A General Introduction to Psychoanalysis

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Wordsworth Editions Limited, 2012 - Psychoanalysis - 416 pages
3 Reviews
Sigmund Freud’s controversial ideas have penetrated Western culture more deeply than those of any other psychologist. The ‘Freudian slip’, the ‘Oedipus complex’, ‘childhood sexuality’, ‘libido’, ‘narcissism’ ‘penis envy’, the ‘castration complex’, the ‘id’, the ‘ego’ and the ‘superego’, ‘denial’, ‘repression’, ‘identification’, ‘projection’, ‘acting out’, the ‘pleasure principle’, the ‘reality principle’, ‘defence-mechanism’ – are all taken for granted in our everyday vocabulary.

Psychoanalysis was never just a method of treatment, rather a vision of the human condition which has continued to fascinate and provoke long after the death of its originator.Its central hypothesis, that we live in conflict with ourselves and seek to resolve matters by turning away from reality, did not emerge from experimental science but from self-examination and the unique opportunities for observation presented by the psychoanalytic technique – in particular, from the confessions produced by ‘free-association’ in Freud’s consulting room. Written during the turmoil of the First World War, A General Introduction to Psychoanalysiswas distilled from a series of lectures given at Vienna University, but had to wait for the war to end before being made available to the English speaking world.

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User Review  - Scribble.Orca - LibraryThing

Male chauvinist. Nothing closet about him at all. The wonder is that he is still given any credence. If ever there was advice to be applied to the "teacher", it would be this: Physician, heal thyself. Read full review

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User Review  - P_S_Patrick - LibraryThing

This book of around 500 pages consists of the transcripts of a series of 28 lectures on Psychoanalysis first delivered by Freud nearly a hundred years ago. His style is conversational, playful even ... Read full review

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About the author (2012)

Sigmund Freud was the founder of psychoanalysis, simultaneously a theory of personality, a therapy, and an intellectual movement. He was born into a middle-class Jewish family in Freiburg, Moravia, now part of Czechoslovakia, but then a city in the Austro-Hungarian Empire. At the age of 4, he moved to Vienna, where he spent nearly his entire life. In 1873 he entered the medical school at the University of Vienna and spent the following eight years pursuing a wide range of studies, including philosophy, in addition to the medical curriculum. After graduating, he worked in several clinics and went to Paris to study under Jean-Martin Charcot, a neurologist who used hypnosis to treat the symptoms of hysteria. When Freud returned to Vienna and set up practice as a clinical neurologist, he found orthodox therapies for nervous disorders ineffective for most of his patients, so he began to use a modified version of the hypnosis he had learned under Charcot. Gradually, however, he discovered that it was not necessary to put patients into a deep trance; rather, he would merely encourage them to talk freely, saying whatever came to mind without self-censorship, in order to bring unconscious material to the surface, where it could be analyzed. He found that this method of free association very often evoked memories of traumatic events in childhood, usually having to do with sex. This discovery led him, at first, to assume that most of his patients had actually been seduced as children by adult relatives and that this was the cause of their neuroses; later, however, he changed his mind and concluded that his patients' memories of childhood seduction were fantasies born of their childhood sexual desires for adults. (This reversal is a matter of some controversy today.) Out of this clinical material he constructed a theory of psychosexual development through oral, anal, phallic and genital stages. Freud considered his patients' dreams and his own to be "the royal road to the unconscious." In The Interpretation of Dreams (1900), perhaps his most brilliant book, he theorized that dreams are heavily disguised expressions of deep-seated wishes and fears and can give great insight into personality. These investigations led him to his theory of a three-part structure of personality: the id (unconscious biological drives, especially for sex), the superego (the conscience, guided by moral principles), and the ego (the mediator between the id and superego, guided by reality). Freud's last years were plagued by severe illness and the rise of Nazism, which regarded psychoanalysis as a "Jewish pollution." Through the intervention of the British and U.S. governments, he was allowed to emigrate in 1938 to England, where he died 15 months later, widely honored for his original thinking. His theories have had a profound impact on psychology, anthropology, art, and literature, as well as on the thinking of millions of ordinary people about their own lives. Freud's daughter Anna Freud was the founder of the Hampstead Child Therapy Clinic in London, where her specialty was applying psychoanalysis to children. Her major work was The Ego and the Mechanisms of Defense (1936).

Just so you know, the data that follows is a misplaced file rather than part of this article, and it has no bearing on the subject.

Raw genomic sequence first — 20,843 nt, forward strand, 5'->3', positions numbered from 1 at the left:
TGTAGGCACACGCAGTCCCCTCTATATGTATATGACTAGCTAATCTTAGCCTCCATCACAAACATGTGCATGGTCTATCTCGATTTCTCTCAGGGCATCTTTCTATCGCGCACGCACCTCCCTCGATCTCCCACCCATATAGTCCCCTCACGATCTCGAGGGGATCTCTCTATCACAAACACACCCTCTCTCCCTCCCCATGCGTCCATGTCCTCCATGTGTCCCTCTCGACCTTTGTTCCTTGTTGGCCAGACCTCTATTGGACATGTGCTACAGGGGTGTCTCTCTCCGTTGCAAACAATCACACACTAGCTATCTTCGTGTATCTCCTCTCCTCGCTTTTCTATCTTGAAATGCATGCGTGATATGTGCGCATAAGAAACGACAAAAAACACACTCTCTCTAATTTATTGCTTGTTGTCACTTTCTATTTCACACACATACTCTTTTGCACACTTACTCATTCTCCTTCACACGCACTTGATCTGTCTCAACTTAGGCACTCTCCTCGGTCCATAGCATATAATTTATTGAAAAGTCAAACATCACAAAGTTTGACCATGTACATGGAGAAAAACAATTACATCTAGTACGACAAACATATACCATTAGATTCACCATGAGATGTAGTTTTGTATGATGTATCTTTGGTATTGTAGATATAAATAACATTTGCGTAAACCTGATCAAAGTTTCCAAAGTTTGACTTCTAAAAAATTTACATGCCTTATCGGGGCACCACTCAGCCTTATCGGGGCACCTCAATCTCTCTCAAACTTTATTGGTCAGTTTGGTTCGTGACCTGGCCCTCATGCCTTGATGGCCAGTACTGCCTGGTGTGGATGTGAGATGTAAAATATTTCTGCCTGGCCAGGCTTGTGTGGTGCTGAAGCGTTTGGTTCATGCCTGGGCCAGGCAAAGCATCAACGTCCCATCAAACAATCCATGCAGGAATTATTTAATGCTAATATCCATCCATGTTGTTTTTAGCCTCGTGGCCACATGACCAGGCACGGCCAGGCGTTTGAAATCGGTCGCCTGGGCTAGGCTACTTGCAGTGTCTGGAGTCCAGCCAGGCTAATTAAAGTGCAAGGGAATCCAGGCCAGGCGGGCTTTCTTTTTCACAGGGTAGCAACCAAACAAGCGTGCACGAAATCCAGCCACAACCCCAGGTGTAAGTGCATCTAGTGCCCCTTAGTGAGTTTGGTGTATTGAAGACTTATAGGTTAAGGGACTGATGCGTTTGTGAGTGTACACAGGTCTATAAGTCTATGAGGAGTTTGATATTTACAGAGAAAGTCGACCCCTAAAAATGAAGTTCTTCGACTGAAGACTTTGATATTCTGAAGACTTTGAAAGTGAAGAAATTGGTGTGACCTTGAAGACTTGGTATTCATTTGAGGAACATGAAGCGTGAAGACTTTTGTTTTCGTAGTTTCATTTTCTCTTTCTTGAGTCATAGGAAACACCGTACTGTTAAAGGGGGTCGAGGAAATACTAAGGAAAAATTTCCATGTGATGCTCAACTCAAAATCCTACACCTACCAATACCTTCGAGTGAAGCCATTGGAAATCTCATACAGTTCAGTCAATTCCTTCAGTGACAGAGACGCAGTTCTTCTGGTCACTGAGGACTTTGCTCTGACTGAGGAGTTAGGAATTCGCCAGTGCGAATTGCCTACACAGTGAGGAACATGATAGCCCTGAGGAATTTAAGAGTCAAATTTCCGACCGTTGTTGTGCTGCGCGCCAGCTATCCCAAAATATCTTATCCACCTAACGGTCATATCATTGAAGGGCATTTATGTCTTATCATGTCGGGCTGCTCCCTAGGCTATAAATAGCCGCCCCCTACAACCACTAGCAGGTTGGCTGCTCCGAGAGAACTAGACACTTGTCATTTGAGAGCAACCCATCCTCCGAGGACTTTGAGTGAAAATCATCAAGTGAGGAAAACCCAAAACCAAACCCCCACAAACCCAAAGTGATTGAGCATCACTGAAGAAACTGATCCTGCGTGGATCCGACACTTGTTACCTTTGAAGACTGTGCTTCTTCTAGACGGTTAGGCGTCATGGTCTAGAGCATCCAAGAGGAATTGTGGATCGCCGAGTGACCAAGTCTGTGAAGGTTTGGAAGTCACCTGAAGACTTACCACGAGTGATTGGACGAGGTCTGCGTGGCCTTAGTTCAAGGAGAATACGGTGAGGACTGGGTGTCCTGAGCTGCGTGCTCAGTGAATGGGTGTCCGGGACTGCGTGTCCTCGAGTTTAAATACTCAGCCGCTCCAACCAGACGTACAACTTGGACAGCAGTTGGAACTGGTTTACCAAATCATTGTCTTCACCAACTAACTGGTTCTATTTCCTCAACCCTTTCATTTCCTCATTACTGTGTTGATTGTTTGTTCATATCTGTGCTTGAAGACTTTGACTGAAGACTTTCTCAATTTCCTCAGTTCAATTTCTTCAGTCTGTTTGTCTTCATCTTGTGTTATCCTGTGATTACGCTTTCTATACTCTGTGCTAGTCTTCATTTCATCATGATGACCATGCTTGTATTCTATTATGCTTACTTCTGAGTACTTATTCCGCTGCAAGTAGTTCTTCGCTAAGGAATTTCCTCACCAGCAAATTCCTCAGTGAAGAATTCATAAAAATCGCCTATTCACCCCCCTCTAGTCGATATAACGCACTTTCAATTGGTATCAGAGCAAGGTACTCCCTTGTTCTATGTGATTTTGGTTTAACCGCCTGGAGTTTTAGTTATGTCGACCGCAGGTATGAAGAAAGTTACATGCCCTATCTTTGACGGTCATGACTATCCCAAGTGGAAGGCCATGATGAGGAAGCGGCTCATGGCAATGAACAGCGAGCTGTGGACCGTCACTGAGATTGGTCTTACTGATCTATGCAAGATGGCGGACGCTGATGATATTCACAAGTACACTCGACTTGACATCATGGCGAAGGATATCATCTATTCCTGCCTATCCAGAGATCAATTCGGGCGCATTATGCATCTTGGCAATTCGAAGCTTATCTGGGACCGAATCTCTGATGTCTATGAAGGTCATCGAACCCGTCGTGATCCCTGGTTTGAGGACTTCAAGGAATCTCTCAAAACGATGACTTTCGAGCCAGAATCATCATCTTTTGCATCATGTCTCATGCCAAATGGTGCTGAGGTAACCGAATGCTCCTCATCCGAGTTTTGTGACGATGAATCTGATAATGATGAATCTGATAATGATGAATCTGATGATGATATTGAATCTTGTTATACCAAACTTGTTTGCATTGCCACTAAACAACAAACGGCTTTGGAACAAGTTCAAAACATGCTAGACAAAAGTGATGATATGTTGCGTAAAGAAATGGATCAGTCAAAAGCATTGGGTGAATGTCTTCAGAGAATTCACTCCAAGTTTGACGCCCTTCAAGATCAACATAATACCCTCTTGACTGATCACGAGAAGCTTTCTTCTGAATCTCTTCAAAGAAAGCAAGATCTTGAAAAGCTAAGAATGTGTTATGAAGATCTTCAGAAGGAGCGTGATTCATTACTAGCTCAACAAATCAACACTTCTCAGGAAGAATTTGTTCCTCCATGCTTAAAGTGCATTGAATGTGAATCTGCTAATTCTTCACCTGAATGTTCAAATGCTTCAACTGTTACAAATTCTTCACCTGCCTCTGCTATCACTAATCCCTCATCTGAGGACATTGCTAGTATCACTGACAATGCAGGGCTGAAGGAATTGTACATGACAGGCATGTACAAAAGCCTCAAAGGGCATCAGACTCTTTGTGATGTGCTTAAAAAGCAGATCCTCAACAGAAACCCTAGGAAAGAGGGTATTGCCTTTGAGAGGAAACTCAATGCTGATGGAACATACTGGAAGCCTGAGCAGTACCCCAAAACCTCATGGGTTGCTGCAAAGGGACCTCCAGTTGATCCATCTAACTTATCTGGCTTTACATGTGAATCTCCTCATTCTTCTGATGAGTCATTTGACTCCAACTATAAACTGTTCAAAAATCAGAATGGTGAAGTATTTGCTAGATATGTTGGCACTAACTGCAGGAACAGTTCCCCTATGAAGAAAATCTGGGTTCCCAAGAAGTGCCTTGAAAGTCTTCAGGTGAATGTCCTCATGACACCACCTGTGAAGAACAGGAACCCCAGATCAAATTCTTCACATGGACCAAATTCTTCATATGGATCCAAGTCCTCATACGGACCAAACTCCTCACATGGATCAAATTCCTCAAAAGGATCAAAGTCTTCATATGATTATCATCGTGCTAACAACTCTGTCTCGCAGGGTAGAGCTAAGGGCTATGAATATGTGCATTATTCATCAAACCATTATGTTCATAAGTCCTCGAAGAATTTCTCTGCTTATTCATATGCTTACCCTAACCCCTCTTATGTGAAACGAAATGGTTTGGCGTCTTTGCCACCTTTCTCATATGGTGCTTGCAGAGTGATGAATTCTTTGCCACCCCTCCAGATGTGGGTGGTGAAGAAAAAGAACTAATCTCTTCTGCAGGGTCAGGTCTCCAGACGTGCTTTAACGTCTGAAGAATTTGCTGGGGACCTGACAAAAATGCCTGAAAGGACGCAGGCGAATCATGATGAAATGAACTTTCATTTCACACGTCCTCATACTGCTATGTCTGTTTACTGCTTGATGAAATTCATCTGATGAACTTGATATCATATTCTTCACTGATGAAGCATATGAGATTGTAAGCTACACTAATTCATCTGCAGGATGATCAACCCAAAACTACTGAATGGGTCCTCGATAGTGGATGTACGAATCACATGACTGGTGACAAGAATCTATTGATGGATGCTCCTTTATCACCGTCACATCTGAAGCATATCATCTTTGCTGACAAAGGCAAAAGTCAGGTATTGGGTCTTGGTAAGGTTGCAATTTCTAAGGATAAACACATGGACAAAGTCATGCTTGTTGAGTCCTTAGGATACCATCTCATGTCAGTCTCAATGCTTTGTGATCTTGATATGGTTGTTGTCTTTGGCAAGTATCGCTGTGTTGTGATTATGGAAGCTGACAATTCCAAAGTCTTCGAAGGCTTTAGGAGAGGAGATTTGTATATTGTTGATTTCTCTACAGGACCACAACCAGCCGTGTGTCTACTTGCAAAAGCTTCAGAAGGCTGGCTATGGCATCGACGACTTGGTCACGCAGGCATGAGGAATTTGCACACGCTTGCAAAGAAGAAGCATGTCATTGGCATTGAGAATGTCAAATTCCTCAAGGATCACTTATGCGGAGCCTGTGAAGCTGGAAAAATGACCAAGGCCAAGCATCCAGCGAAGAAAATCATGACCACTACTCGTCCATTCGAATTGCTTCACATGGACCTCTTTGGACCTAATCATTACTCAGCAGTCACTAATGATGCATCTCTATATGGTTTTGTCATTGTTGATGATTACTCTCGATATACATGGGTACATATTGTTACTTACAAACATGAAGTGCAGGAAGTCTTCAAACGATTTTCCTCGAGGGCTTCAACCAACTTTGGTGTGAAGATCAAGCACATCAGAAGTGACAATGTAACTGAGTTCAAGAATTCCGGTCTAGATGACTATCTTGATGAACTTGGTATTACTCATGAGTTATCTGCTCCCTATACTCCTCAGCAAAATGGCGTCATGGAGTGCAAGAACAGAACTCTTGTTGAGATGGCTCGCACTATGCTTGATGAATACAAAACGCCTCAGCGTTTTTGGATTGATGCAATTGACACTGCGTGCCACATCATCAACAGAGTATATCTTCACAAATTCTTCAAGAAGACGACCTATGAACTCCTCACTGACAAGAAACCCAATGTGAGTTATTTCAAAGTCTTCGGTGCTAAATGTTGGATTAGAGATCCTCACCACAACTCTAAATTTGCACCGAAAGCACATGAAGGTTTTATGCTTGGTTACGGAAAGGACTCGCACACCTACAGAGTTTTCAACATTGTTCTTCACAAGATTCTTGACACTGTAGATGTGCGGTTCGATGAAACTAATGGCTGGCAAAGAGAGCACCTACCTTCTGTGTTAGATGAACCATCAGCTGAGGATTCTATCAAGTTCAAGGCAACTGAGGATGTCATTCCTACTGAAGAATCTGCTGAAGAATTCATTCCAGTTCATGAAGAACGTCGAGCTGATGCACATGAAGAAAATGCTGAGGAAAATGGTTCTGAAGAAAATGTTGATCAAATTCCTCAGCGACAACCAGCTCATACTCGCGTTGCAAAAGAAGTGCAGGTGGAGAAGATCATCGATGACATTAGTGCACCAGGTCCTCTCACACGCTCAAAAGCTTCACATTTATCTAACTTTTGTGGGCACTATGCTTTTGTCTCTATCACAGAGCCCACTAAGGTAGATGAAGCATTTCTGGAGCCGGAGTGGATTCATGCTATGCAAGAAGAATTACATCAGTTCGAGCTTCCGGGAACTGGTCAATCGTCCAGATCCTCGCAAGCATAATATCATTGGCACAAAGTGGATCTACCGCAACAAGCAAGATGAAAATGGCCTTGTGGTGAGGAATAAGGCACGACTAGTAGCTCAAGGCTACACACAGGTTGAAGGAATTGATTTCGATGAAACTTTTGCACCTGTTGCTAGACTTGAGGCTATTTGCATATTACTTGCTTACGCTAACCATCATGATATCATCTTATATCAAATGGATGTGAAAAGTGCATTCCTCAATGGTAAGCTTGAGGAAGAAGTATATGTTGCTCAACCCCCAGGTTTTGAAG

Tom Griffith has also translated Plato's The Republic, Symposium, Euthyphro, Apology, Crito, Phaedo, and Phaedrus.

Stephen Wilson was Professor of Conceptual and Information Arts at San Francisco State University.

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